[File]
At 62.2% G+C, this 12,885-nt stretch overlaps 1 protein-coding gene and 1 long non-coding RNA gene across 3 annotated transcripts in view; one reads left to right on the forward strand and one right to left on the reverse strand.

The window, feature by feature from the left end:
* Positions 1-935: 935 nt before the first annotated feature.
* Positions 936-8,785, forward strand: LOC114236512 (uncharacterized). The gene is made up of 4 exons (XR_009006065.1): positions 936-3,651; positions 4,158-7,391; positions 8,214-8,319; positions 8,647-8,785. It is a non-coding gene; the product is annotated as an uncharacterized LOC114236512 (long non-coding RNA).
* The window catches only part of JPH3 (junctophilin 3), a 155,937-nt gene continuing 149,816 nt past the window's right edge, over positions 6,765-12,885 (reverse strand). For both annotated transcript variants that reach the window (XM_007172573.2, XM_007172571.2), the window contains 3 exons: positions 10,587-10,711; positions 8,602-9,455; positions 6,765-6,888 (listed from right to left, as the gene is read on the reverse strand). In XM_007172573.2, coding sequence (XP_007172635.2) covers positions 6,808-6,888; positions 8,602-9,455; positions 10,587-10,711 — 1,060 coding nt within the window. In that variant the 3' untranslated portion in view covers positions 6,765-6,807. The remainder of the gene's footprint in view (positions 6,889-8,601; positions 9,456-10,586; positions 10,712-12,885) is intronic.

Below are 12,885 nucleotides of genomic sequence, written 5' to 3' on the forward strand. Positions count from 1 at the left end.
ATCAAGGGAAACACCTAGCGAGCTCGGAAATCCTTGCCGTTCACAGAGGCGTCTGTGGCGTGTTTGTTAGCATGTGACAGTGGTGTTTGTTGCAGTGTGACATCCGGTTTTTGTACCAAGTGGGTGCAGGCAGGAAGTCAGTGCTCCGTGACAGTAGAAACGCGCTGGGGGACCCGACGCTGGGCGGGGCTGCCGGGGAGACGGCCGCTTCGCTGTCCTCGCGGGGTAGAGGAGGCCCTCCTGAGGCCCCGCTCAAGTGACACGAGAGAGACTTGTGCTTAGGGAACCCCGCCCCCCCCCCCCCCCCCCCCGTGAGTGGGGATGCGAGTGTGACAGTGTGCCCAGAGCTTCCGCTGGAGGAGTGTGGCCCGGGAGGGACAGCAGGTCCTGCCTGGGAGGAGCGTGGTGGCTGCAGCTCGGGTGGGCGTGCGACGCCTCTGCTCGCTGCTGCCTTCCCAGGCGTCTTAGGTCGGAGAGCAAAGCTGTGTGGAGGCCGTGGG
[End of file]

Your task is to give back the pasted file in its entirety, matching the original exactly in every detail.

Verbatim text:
At 62.2% G+C, this 12,885-nt stretch overlaps 1 protein-coding gene and 1 long non-coding RNA gene across 3 annotated transcripts in view; one reads left to right on the forward strand and one right to left on the reverse strand.

The window, feature by feature from the left end:
* Positions 1-935: 935 nt before the first annotated feature.
* Positions 936-8,785, forward strand: LOC114236512 (uncharacterized). The gene is made up of 4 exons (XR_009006065.1): positions 936-3,651; positions 4,158-7,391; positions 8,214-8,319; positions 8,647-8,785. It is a non-coding gene; the product is annotated as an uncharacterized LOC114236512 (long non-coding RNA).
* The window catches only part of JPH3 (junctophilin 3), a 155,937-nt gene continuing 149,816 nt past the window's right edge, over positions 6,765-12,885 (reverse strand). For both annotated transcript variants that reach the window (XM_007172573.2, XM_007172571.2), the window contains 3 exons: positions 10,587-10,711; positions 8,602-9,455; positions 6,765-6,888 (listed from right to left, as the gene is read on the reverse strand). In XM_007172573.2, coding sequence (XP_007172635.2) covers positions 6,808-6,888; positions 8,602-9,455; positions 10,587-10,711 — 1,060 coding nt within the window. In that variant the 3' untranslated portion in view covers positions 6,765-6,807. The remainder of the gene's footprint in view (positions 6,889-8,601; positions 9,456-10,586; positions 10,712-12,885) is intronic.

Below are 12,885 nucleotides of genomic sequence, written 5' to 3' on the forward strand. Positions count from 1 at the left end.
ATCAAGGGAAACACCTAGCGAGCTCGGAAATCCTTGCCGTTCACAGAGGCGTCTGTGGCGTGTTTGTTAGCATGTGACAGTGGTGTTTGTTGCAGTGTGACATCCGGTTTTTGTACCAAGTGGGTGCAGGCAGGAAGTCAGTGCTCCGTGACAGTAGAAACGCGCTGGGGGACCCGACGCTGGGCGGGGCTGCCGGGGAGACGGCCGCTTCGCTGTCCTCGCGGGGTAGAGGAGGCCCTCCTGAGGCCCCGCTCAAGTGACACGAGAGAGACTTGTGCTTAGGGAACCCCGCCCCCCCCCCCCCCCCCCCCGTGAGTGGGGATGCGAGTGTGACAGTGTGCCCAGAGCTTCCGCTGGAGGAGTGTGGCCCGGGAGGGACAGCAGGTCCTGCCTGGGAGGAGCGTGGTGGCTGCAGCTCGGGTGGGCGTGCGACGCCTCTGCTCGCTGCTGCCTTCCCAGGCGTCTTAGGTCGGAGAGCAAAGCTGTGTGGAGGCCGTGGG